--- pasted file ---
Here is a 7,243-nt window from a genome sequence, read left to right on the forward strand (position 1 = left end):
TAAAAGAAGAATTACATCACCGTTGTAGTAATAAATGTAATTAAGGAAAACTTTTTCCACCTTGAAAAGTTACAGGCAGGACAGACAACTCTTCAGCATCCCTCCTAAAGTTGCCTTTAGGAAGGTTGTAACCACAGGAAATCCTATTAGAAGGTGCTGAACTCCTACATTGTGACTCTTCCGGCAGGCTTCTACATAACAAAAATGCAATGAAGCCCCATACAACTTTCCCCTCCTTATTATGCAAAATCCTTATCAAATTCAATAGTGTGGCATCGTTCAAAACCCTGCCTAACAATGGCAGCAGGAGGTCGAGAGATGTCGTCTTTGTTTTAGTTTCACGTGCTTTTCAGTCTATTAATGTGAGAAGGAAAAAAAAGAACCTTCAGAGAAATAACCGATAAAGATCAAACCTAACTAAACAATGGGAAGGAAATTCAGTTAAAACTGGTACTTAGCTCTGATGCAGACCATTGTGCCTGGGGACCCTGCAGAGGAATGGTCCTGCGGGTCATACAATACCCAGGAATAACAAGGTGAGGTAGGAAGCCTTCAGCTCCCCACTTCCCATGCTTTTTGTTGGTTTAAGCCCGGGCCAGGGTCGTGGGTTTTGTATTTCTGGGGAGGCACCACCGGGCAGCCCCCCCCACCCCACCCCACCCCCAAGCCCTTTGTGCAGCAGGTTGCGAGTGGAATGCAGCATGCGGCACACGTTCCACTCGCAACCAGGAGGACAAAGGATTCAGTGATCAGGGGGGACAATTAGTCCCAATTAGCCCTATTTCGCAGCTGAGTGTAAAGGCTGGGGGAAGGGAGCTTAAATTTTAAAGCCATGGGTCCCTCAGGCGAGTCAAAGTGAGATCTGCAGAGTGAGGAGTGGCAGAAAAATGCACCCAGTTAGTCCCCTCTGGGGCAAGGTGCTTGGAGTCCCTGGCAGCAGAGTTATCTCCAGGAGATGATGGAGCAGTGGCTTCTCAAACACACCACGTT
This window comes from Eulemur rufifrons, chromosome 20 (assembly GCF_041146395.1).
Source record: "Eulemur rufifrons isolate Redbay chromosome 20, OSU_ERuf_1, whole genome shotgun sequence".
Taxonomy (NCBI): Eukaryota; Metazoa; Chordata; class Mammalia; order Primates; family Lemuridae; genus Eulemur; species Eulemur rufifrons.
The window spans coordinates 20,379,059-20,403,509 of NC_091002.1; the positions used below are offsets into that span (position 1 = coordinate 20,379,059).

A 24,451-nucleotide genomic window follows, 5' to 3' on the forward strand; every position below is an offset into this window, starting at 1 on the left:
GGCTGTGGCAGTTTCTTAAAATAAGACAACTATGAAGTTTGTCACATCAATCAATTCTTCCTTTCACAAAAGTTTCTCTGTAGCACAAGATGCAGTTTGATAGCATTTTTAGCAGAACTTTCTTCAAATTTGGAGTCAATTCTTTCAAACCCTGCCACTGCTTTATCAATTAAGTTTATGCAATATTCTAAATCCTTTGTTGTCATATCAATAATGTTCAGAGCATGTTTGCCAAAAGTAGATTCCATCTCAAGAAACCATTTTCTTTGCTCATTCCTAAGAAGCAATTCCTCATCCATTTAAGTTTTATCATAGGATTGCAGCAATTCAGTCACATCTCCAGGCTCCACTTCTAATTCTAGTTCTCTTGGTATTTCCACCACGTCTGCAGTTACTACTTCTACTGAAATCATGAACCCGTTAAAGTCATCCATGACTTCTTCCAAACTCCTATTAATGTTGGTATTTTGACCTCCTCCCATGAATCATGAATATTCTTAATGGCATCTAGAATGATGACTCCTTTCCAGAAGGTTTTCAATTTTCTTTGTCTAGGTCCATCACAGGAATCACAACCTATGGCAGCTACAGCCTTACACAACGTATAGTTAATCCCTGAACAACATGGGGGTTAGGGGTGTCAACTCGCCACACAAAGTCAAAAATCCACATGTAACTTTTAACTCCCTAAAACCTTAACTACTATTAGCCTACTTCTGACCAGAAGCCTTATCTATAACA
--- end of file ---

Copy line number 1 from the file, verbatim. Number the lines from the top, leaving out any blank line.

Here is a 7,243-nt window from a genome sequence, read left to right on the forward strand (position 1 = left end):